Gopal Krishna (Ajay) is a bank employee who is married at a very early age. He has two sons – the elder one Madhu (Naga Shaurya) studying B.tech 1st year and the younger one – a school going kid. His wife Bhavani (Indraja) is a typical traditional Indian wife. Gopal who is married at a very early age, wishes to relive his missing youth and that is when, he falls in love with Samhitha (Sana Maqbool). On the flip side, even his son Madhu also falls in love with the same girl. So, how did Madhu realize the fact and fix this unnatural love story forms the crux of the story.
Ajay: He has given his career’s best performance in this film. Seeing him in the most usual goon characters, this film offers us a new Ajay to watch.
Naga Shaurya: He has proved that he is no more just a chocolate boy. He performed well and gave his best to make this story appealing.
Indraja: She is the newfound on-screen mother now. Though she looked melodramatic, she delivered her best.
Sana Maqbool: This brown-eyed girl makes a mild debut. She could impress neither with her looks nor her act.
Brahmaji: He steals the show in the first half. All his episodes are sketched and executed well.
The mere idea of a father and son falling in love with the same girl might sound anew and unusual but director Trikoti relied upon the old formula of melodrama to entertain. Though he was successful in extracting the best from everyone, the narrative somehow failed to engage, especially in the second half. His characters were real and his core conflict point was legitimate but the way he dealt with the conflict was predictable and bland.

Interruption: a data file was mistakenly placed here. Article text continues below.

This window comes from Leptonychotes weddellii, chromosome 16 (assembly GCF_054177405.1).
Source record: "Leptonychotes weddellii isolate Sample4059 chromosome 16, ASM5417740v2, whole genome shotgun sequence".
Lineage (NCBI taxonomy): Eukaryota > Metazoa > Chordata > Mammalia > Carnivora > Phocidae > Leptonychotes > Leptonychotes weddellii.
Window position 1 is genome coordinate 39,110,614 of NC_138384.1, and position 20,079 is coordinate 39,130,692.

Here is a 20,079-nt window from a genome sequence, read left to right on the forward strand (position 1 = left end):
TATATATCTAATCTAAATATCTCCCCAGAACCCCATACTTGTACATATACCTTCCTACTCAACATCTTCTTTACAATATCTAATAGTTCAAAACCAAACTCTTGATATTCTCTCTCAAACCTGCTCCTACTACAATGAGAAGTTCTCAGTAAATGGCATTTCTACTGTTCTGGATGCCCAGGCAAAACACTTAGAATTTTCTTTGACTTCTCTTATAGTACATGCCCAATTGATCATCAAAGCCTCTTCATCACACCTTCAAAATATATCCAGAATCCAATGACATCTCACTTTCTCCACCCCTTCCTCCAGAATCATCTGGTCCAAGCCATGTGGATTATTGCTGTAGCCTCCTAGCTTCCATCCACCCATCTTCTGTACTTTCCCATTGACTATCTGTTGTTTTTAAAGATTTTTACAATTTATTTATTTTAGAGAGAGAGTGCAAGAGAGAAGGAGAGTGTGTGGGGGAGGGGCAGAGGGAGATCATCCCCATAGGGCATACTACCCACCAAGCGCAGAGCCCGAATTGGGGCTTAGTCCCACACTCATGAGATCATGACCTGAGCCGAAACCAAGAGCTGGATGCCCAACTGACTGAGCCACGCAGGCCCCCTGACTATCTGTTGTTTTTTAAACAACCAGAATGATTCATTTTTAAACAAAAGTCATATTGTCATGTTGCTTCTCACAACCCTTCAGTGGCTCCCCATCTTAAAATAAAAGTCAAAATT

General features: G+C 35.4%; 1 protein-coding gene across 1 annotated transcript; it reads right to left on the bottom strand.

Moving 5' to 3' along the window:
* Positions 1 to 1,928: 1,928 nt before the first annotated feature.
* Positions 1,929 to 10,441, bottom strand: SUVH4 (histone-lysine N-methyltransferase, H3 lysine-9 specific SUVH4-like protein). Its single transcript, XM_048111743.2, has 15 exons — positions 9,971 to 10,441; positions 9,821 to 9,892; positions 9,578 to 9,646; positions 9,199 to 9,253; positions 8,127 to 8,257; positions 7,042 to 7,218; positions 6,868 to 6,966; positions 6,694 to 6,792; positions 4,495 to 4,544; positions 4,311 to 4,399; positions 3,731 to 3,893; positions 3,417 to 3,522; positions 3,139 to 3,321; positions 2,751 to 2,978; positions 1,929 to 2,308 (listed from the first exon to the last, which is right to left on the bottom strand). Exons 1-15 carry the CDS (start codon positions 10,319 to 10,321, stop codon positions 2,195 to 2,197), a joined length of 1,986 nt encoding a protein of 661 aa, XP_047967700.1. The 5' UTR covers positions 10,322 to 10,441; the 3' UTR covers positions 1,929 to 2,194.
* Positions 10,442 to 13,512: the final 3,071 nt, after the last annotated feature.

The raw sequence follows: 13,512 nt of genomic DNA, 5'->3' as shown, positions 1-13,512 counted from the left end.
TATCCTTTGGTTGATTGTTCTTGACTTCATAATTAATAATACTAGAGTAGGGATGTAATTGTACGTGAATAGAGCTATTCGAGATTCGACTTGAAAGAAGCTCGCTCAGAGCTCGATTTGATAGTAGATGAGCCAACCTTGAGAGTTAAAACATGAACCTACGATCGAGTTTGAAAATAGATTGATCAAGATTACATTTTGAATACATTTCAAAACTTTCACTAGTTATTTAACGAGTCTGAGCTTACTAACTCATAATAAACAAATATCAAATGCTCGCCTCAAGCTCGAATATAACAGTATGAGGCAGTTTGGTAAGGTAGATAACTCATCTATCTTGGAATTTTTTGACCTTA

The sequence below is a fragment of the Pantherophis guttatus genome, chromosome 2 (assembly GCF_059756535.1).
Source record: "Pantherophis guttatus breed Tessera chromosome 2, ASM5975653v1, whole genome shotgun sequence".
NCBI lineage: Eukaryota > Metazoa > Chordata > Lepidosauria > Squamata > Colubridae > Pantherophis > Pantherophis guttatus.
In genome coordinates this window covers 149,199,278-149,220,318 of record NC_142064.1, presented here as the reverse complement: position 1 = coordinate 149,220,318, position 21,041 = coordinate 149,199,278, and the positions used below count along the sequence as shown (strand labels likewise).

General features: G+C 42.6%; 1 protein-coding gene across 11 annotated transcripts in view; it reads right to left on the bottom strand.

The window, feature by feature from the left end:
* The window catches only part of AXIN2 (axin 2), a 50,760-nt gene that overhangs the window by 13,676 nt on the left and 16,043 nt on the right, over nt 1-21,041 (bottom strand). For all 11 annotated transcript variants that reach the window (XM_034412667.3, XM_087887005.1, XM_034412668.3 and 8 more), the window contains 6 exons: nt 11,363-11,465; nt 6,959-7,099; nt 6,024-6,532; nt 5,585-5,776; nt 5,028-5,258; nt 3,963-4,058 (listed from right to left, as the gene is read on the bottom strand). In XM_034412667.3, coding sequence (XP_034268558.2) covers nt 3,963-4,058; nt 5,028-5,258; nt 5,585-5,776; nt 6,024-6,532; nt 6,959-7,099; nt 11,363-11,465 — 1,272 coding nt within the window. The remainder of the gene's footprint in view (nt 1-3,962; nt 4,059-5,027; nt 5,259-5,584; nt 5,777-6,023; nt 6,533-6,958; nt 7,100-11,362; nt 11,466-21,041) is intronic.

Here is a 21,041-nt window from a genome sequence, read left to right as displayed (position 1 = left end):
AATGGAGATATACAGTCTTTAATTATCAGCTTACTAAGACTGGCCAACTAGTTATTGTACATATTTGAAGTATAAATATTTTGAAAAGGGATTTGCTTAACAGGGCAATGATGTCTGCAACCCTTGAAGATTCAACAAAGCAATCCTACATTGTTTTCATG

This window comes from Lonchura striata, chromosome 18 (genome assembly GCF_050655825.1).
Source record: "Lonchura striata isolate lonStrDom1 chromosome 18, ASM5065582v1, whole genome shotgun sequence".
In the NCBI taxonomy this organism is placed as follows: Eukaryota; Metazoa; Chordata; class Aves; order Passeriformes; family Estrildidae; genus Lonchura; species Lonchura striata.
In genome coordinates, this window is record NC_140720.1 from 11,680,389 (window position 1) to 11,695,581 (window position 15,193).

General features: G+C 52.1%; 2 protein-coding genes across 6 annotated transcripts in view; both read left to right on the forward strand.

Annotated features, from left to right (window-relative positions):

First Half: This is purely one man show of Ajay. He and Brahmaji entertain you to their best.
Interval: This interval segment was a decent knot to hook the viewers for the second half.
Second Half: This segment which starts off with huge expectations to measure up, takes its own time and turns to end up in the most predictable way possible. However, during the course, the plot fails to hold your interest and tug you emotionally.
- The lead cast performance especially Ajay, Indraja, Naga Shaurya and Brahmaji.
- A decently engaging and entertaining first half.
- Dialogues that manage to evoke few gags here and there.
- Decently etched characters.
- A healthy treatment without much of adult masala.
- A lackadaisical second half.
- A predictable narrative mixed with age old melodrama.
- Mediocre Cinematography.
Keeravani gave an off-beat, perky album and back ground score which went largely unnoticed.
The symbolic representation of Brahmaji’s wife thrashing him through a puppet show is innovative.
Dikkulu Chudaku Ramayya is a decent attempt but certainly a wasted opportunity. Watch it if you are a fan of any of the cast and crew, otherwise, you can safely give it a miss too!